The examining committee of the Central Board of Film Certification has refused to certify Prakash Jha’s upcoming film, Lipstick Under My Burkha, citing multiple reasons including abusive language and “women’s fantasies”. “The story is lady-oriented, their fantasy above life. There are contentious sexual scenes, abusive words, audio pornography and a bit sensitive touch about one particular section of society,” read the letter from CBFC, according to Mumbai Mirror.
The film is directed by Alankrita Shrivastava and produced by Prakash Jha. It was screened to the CBFC’s examining committee in January. It is now awaiting a formal letter from the Revising Committee. Once they get that, they will approach the Film Certification Appellate Tribunal, said director Shrivastava. CBFC chief Pankaj Nihalani, however, told Mumbai Mirror that it was the producer’s duty to get the official letter from the revising committee’s office.
Recently, Nawazuddin Siddiqui-starrer Haraamkhor had taken the same measure and got a U/A certificate after the CBFC has refused to certify the film. It was based on a teacher and student’s illicit relationship.
Director Shrivastava, who is at the Glasgow Film Festival for the film’s premiere on February 24, believes that the film has been refused a certificate because it challenges patriarchy. “It’s a feminist film with a strong female voice. I think that’s why they don’t want to certify it. As a filmmaker, I stand by the story and will fight for it till the end,” the director told Mumbai Mirror.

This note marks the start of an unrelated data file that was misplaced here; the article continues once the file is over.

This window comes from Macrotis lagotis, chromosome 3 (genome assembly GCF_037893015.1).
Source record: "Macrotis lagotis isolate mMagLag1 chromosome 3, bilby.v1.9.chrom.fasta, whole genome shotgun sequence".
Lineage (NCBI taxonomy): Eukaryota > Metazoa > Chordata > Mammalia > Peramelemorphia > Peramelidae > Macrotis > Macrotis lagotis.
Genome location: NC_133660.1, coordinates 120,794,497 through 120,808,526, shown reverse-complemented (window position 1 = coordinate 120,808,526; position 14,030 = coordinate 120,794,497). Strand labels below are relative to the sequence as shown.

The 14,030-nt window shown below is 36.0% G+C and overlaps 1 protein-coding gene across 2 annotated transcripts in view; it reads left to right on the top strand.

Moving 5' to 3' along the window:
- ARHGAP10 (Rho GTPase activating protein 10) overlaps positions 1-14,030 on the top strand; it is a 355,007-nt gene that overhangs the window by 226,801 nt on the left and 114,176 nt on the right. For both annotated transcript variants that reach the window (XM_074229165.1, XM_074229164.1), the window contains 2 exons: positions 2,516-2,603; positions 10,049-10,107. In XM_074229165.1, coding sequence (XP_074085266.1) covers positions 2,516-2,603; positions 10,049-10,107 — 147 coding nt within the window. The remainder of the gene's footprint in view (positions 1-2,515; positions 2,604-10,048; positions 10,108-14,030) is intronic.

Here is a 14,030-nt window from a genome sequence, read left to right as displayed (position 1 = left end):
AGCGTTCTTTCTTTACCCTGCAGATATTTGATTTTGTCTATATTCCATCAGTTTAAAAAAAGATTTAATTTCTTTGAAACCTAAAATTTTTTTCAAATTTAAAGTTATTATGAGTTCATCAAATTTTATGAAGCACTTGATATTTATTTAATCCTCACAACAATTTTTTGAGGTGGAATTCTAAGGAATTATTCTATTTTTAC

Producer Jha said that the CBFC’s step discourages filmmakers from telling uncomfortable stories and curbs freedom of expression. “Films should challenge the status quo, which is what Lipstick Under My Burkha perhaps does and I believe our audience deserve to watch it,” he told the daily.
Set in a small town of India, Lipstick Under My Burkha is about four women who are in search of freedom. It stars Konkona Sen Sharma, Ratna Pathak Shah, Aahana Kumra and Plabita Borthakur in the leading roles. The film has already won the Oxfam Award for Best Film on Gender Equality at the Mumbai Film Festival and the Spirit of Asia Prize at the Tokyo International Film Festival.